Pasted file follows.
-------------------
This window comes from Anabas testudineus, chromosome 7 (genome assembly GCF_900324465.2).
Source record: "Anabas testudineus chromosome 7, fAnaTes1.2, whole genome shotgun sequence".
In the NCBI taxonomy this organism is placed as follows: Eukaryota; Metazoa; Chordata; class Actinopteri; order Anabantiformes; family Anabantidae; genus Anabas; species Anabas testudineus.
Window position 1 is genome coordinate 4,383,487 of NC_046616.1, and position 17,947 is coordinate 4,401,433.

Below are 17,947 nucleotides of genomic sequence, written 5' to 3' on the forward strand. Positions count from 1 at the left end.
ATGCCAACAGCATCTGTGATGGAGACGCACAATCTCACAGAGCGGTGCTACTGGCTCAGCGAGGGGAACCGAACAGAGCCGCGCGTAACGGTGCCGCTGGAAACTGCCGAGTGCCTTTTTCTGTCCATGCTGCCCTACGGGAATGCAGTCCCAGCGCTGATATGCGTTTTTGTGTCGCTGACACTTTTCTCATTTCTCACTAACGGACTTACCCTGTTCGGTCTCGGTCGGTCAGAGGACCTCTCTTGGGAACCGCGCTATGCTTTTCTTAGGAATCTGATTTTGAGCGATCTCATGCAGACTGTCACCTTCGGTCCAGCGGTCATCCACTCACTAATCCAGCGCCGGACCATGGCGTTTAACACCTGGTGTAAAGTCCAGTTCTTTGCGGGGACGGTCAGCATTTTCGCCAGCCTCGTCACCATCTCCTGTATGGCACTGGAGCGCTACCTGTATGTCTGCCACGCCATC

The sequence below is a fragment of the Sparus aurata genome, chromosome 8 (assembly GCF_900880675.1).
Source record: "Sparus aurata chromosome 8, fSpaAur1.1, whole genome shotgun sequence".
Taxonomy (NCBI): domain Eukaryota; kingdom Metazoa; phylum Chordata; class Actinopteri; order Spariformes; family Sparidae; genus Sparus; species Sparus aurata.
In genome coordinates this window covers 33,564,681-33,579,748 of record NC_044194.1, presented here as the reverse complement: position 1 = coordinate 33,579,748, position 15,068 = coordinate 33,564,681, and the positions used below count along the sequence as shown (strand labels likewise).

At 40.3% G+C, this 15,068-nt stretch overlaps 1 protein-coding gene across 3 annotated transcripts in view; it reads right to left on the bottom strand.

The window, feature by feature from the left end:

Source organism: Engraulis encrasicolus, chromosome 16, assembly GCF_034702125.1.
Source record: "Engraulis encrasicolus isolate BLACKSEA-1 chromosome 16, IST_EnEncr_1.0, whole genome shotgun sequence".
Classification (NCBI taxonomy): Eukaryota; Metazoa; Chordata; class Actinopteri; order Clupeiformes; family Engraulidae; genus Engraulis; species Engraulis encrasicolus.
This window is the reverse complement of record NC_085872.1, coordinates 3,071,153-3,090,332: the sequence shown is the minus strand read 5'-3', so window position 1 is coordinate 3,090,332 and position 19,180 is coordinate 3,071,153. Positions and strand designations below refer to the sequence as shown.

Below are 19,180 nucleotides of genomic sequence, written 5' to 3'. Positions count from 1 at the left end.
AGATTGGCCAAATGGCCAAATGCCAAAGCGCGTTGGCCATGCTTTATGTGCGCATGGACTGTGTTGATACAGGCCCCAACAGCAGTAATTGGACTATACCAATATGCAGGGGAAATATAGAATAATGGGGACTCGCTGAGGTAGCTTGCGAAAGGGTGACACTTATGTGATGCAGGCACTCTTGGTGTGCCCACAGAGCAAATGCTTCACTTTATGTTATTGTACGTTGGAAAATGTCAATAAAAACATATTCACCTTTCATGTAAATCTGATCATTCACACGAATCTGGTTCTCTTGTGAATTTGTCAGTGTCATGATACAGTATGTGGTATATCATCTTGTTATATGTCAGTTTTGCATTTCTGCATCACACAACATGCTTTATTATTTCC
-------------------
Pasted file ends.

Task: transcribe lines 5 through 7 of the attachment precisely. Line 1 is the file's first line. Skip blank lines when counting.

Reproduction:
Below are 17,947 nucleotides of genomic sequence, written 5' to 3' on the forward strand. Positions count from 1 at the left end.
ATGCCAACAGCATCTGTGATGGAGACGCACAATCTCACAGAGCGGTGCTACTGGCTCAGCGAGGGGAACCGAACAGAGCCGCGCGTAACGGTGCCGCTGGAAACTGCCGAGTGCCTTTTTCTGTCCATGCTGCCCTACGGGAATGCAGTCCCAGCGCTGATATGCGTTTTTGTGTCGCTGACACTTTTCTCATTTCTCACTAACGGACTTACCCTGTTCGGTCTCGGTCGGTCAGAGGACCTCTCTTGGGAACCGCGCTATGCTTTTCTTAGGAATCTGATTTTGAGCGATCTCATGCAGACTGTCACCTTCGGTCCAGCGGTCATCCACTCACTAATCCAGCGCCGGACCATGGCGTTTAACACCTGGTGTAAAGTCCAGTTCTTTGCGGGGACGGTCAGCATTTTCGCCAGCCTCGTCACCATCTCCTGTATGGCACTGGAGCGCTACCTGTATGTCTGCCACGCCATC

The sequence below is a fragment of the Sparus aurata genome, chromosome 8 (assembly GCF_900880675.1).